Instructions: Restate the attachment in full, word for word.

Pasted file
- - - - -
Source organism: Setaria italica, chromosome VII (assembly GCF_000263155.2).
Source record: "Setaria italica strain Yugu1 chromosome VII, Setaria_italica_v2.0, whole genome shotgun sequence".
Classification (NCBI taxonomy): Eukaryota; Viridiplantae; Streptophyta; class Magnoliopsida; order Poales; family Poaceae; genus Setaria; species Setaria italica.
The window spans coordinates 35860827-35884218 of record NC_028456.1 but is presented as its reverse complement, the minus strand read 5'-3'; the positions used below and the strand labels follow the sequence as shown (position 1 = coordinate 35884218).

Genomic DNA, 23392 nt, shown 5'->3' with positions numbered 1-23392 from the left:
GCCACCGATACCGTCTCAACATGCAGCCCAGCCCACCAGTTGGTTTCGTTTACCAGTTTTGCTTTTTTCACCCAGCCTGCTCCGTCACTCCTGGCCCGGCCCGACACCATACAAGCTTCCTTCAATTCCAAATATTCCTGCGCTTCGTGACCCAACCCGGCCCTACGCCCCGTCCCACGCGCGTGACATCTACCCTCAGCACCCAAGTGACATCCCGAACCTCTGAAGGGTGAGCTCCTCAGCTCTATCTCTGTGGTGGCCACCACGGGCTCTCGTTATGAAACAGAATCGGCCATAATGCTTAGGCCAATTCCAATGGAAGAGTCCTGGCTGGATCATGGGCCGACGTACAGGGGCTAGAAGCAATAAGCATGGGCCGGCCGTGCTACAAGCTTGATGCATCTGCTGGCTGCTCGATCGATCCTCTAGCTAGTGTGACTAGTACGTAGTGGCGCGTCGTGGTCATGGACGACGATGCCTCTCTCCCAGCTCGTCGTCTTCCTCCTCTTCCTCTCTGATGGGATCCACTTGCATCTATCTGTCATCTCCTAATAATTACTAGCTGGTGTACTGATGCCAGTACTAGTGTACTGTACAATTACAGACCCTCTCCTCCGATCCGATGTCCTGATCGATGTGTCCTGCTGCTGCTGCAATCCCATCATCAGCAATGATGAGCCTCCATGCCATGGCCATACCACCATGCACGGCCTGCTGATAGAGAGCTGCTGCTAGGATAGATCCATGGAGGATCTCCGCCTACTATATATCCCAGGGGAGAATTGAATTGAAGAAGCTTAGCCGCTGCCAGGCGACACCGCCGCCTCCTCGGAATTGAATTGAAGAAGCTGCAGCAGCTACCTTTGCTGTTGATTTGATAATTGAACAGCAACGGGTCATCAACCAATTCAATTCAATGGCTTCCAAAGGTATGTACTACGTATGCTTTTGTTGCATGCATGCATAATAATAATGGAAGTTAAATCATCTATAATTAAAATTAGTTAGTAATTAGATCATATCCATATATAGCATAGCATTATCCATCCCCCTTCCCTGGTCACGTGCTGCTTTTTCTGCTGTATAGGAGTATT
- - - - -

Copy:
Source organism: Setaria italica, chromosome VII (assembly GCF_000263155.2).
Source record: "Setaria italica strain Yugu1 chromosome VII, Setaria_italica_v2.0, whole genome shotgun sequence".
Classification (NCBI taxonomy): Eukaryota; Viridiplantae; Streptophyta; class Magnoliopsida; order Poales; family Poaceae; genus Setaria; species Setaria italica.
The window spans coordinates 35860827-35884218 of record NC_028456.1 but is presented as its reverse complement, the minus strand read 5'-3'; the positions used below and the strand labels follow the sequence as shown (position 1 = coordinate 35884218).

Genomic DNA, 23392 nt, shown 5'->3' with positions numbered 1-23392 from the left:
GCCACCGATACCGTCTCAACATGCAGCCCAGCCCACCAGTTGGTTTCGTTTACCAGTTTTGCTTTTTTCACCCAGCCTGCTCCGTCACTCCTGGCCCGGCCCGACACCATACAAGCTTCCTTCAATTCCAAATATTCCTGCGCTTCGTGACCCAACCCGGCCCTACGCCCCGTCCCACGCGCGTGACATCTACCCTCAGCACCCAAGTGACATCCCGAACCTCTGAAGGGTGAGCTCCTCAGCTCTATCTCTGTGGTGGCCACCACGGGCTCTCGTTATGAAACAGAATCGGCCATAATGCTTAGGCCAATTCCAATGGAAGAGTCCTGGCTGGATCATGGGCCGACGTACAGGGGCTAGAAGCAATAAGCATGGGCCGGCCGTGCTACAAGCTTGATGCATCTGCTGGCTGCTCGATCGATCCTCTAGCTAGTGTGACTAGTACGTAGTGGCGCGTCGTGGTCATGGACGACGATGCCTCTCTCCCAGCTCGTCGTCTTCCTCCTCTTCCTCTCTGATGGGATCCACTTGCATCTATCTGTCATCTCCTAATAATTACTAGCTGGTGTACTGATGCCAGTACTAGTGTACTGTACAATTACAGACCCTCTCCTCCGATCCGATGTCCTGATCGATGTGTCCTGCTGCTGCTGCAATCCCATCATCAGCAATGATGAGCCTCCATGCCATGGCCATACCACCATGCACGGCCTGCTGATAGAGAGCTGCTGCTAGGATAGATCCATGGAGGATCTCCGCCTACTATATATCCCAGGGGAGAATTGAATTGAAGAAGCTTAGCCGCTGCCAGGCGACACCGCCGCCTCCTCGGAATTGAATTGAAGAAGCTGCAGCAGCTACCTTTGCTGTTGATTTGATAATTGAACAGCAACGGGTCATCAACCAATTCAATTCAATGGCTTCCAAAGGTATGTACTACGTATGCTTTTGTTGCATGCATGCATAATAATAATGGAAGTTAAATCATCTATAATTAAAATTAGTTAGTAATTAGATCATATCCATATATAGCATAGCATTATCCATCCCCCTTCCCTGGTCACGTGCTGCTTTTTCTGCTGTATAGGAGTATT